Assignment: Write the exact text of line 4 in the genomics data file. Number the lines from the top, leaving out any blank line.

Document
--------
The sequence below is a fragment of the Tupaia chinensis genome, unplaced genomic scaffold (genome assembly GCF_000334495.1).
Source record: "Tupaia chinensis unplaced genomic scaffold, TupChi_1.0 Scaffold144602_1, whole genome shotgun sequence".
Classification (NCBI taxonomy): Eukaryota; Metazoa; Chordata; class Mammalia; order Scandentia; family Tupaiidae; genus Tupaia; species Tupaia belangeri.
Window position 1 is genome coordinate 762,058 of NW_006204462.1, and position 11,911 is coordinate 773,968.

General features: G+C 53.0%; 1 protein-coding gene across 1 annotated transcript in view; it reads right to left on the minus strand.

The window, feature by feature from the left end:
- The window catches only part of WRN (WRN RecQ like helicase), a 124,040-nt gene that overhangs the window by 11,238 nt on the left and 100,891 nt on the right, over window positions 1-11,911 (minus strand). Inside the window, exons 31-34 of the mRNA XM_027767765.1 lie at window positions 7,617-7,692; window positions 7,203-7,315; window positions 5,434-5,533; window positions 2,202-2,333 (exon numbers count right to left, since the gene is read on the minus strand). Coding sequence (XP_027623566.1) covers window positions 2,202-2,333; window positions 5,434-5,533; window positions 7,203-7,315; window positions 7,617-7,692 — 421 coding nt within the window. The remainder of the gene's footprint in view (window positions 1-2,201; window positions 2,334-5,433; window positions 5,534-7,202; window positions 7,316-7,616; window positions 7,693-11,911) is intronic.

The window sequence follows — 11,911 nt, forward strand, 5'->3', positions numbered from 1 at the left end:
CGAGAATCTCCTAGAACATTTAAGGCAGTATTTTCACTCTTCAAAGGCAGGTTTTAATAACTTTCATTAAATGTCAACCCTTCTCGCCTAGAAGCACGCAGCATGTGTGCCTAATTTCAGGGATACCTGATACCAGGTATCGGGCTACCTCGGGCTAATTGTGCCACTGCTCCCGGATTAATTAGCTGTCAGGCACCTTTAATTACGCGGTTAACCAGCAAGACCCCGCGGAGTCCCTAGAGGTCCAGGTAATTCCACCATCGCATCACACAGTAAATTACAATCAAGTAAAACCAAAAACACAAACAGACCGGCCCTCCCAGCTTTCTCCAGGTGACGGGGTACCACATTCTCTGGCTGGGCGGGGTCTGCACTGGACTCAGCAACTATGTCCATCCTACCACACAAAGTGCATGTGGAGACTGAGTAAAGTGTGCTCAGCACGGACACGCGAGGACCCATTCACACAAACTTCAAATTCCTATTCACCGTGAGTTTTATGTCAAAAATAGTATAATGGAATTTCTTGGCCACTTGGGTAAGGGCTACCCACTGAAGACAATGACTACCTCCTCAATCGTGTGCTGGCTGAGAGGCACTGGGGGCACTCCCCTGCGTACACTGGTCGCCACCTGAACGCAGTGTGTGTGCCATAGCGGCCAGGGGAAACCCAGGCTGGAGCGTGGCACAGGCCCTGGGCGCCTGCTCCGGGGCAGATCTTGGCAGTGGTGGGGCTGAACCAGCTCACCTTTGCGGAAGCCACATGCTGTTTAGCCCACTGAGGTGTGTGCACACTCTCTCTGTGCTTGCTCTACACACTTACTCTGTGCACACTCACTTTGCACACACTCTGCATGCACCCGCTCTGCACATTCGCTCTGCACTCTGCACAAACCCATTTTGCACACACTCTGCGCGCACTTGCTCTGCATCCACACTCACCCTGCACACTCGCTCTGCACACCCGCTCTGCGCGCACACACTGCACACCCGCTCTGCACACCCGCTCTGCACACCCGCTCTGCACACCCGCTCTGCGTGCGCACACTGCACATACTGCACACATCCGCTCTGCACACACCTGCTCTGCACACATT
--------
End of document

Window position 1 is genome coordinate 762,058 of NW_006204462.1, and position 11,911 is coordinate 773,968.